Give and Take
Tao Te Ching 5
Heaven and Earth are impartial;
They see the ten thousand things as straw dogs.
The wise are impartial;
They see the people as straw dogs.
The space between heaven and Earth is like a bellows.
The shape changes but not the form;
The more it moves, the more it yields.
More words count less.
Hold fast to the center.
To understand this passage of the Tao Te Ching, one must first know what a ‘straw dog’ is. A ‘straw dog’ is a valueless object used in ceremonies in ancient China. It was made solely for a ceremony and then discarded afterward, yet it was an imperative part of the ceremony. It held value only for the ceremony and was then later tossed into the street as worthless.
Heaven and Earth, representing the spiritual world and the physical world respectively, are said to see ‘the ten thousand things’ as straw dogs, thus suggesting that life sees every little component of being as being neither loved nor hated but simply existing. Every one of ‘the ten thousand things’ comes and goes, existing for a time to fulfill a purpose in a grander scheme before fading into oblivion. In this, wise people see other people – and themselves as well – as being nothing more than people, existing for a time and eventually fading into oblivion as well. In Taoist principle, no person or thing is worthy of our love or hate by virtue of his, her, or its existence alone.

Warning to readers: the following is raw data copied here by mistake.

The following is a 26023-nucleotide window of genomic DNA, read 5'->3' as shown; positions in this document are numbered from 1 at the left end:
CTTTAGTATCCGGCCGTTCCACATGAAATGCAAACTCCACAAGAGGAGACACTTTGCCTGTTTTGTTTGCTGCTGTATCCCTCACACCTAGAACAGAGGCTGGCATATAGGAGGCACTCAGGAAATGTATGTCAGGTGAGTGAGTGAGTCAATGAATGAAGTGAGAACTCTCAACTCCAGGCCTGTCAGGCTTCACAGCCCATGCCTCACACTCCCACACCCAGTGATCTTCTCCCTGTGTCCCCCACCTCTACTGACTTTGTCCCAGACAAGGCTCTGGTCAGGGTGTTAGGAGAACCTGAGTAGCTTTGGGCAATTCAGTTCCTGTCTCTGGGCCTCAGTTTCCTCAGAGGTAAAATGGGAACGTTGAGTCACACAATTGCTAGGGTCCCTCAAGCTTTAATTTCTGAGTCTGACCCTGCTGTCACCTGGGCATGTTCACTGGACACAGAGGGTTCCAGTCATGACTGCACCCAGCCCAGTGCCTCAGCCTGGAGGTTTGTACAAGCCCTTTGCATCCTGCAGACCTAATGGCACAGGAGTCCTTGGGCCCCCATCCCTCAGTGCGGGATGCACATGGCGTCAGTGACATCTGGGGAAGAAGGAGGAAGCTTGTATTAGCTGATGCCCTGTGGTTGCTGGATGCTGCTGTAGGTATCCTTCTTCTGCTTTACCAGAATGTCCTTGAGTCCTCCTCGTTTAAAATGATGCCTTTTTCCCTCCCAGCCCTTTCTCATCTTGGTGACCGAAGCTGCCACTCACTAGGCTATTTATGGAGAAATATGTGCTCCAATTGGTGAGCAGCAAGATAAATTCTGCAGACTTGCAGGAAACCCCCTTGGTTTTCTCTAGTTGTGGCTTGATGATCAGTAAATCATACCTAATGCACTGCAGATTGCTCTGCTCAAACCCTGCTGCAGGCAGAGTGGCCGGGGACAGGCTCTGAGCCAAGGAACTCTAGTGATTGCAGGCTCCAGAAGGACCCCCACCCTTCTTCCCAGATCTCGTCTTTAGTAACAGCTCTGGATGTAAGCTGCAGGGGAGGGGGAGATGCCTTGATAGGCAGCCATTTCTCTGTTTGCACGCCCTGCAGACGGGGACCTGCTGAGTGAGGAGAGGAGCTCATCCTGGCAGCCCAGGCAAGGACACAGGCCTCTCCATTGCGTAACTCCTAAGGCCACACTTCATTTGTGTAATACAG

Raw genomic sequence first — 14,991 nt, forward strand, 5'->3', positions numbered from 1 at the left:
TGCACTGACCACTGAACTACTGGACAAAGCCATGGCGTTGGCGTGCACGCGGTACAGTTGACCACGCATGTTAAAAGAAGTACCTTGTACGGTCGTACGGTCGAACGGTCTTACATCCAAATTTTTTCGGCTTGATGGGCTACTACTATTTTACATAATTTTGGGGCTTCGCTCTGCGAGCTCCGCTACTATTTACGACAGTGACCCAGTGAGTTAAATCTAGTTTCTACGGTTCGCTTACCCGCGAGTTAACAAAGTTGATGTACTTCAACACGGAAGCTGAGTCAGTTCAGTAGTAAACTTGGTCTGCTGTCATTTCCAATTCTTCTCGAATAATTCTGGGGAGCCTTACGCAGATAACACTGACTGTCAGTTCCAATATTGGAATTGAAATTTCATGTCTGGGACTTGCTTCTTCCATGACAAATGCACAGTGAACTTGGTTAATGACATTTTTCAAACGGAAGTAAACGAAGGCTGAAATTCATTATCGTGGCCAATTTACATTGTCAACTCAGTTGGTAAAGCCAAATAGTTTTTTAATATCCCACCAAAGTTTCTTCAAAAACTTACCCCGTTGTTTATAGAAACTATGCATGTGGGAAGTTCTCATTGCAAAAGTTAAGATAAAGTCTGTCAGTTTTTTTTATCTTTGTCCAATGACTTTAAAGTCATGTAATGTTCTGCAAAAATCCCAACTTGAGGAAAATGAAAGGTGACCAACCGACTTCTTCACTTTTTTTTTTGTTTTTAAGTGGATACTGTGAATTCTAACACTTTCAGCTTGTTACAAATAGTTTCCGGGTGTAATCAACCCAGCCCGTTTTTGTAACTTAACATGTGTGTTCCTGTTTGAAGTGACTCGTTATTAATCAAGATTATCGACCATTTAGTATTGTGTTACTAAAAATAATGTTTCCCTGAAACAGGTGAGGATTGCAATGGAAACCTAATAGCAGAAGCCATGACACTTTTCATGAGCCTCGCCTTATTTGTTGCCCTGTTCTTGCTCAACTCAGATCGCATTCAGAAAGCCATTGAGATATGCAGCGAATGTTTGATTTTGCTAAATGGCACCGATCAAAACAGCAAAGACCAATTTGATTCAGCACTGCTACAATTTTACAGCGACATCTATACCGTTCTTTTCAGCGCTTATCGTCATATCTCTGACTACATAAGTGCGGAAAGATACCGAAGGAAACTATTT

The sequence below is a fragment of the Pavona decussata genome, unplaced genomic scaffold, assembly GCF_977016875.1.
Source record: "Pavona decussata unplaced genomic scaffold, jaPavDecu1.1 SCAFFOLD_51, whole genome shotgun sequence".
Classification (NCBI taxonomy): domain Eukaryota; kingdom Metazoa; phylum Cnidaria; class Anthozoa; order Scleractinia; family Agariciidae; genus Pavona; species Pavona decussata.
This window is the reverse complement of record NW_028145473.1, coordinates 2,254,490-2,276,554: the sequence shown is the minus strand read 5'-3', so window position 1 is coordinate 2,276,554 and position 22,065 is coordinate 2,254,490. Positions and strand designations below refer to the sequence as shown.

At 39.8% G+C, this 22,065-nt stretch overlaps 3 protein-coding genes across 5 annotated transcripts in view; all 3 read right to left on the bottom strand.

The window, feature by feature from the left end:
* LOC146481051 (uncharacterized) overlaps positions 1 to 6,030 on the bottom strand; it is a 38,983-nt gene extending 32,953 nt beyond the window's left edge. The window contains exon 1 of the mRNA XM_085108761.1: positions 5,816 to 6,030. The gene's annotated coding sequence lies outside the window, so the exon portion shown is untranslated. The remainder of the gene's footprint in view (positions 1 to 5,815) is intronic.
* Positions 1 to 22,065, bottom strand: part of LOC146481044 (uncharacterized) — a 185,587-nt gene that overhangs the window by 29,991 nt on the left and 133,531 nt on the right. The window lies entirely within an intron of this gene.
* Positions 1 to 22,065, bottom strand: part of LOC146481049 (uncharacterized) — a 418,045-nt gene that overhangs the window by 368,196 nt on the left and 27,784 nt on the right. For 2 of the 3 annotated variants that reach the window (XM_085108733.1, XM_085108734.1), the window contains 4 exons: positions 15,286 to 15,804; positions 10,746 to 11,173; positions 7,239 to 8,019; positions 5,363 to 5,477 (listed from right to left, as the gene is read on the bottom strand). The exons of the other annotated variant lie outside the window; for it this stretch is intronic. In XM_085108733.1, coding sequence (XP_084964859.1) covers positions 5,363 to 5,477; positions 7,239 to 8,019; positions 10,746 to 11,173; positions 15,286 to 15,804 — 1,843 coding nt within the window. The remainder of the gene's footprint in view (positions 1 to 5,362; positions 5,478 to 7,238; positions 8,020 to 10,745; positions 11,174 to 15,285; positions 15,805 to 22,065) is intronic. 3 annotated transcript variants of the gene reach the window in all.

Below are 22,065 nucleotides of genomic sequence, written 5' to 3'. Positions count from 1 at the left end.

This verse also presents the value of “give and take” as an essential element in the scheme of reality by comparing it to a bellows. It moves in opposition and complement to itself and the forces around it, acknowledging that every action results in both assertion and assent. The balance of life recognizes that for one thing to move forward, another must move backward; and still other things must move aside. In doing this, all things are affected by the movement of one thing, and that one thing will eventually be affected by the movements of other things that it created in moving itself.
The principle being addressed in this verse is summarized in the closing two lines: “More words count less. Hold fast to the center.” To identify and address every small thing is to miss the greater relationship that all the small things have. By remaining neutral and impartial, thus at the center of all things, we are able to see everything equally as straw dogs. Everything has its own value, but that value is fleeting and temporary, as are all things between heaven and earth.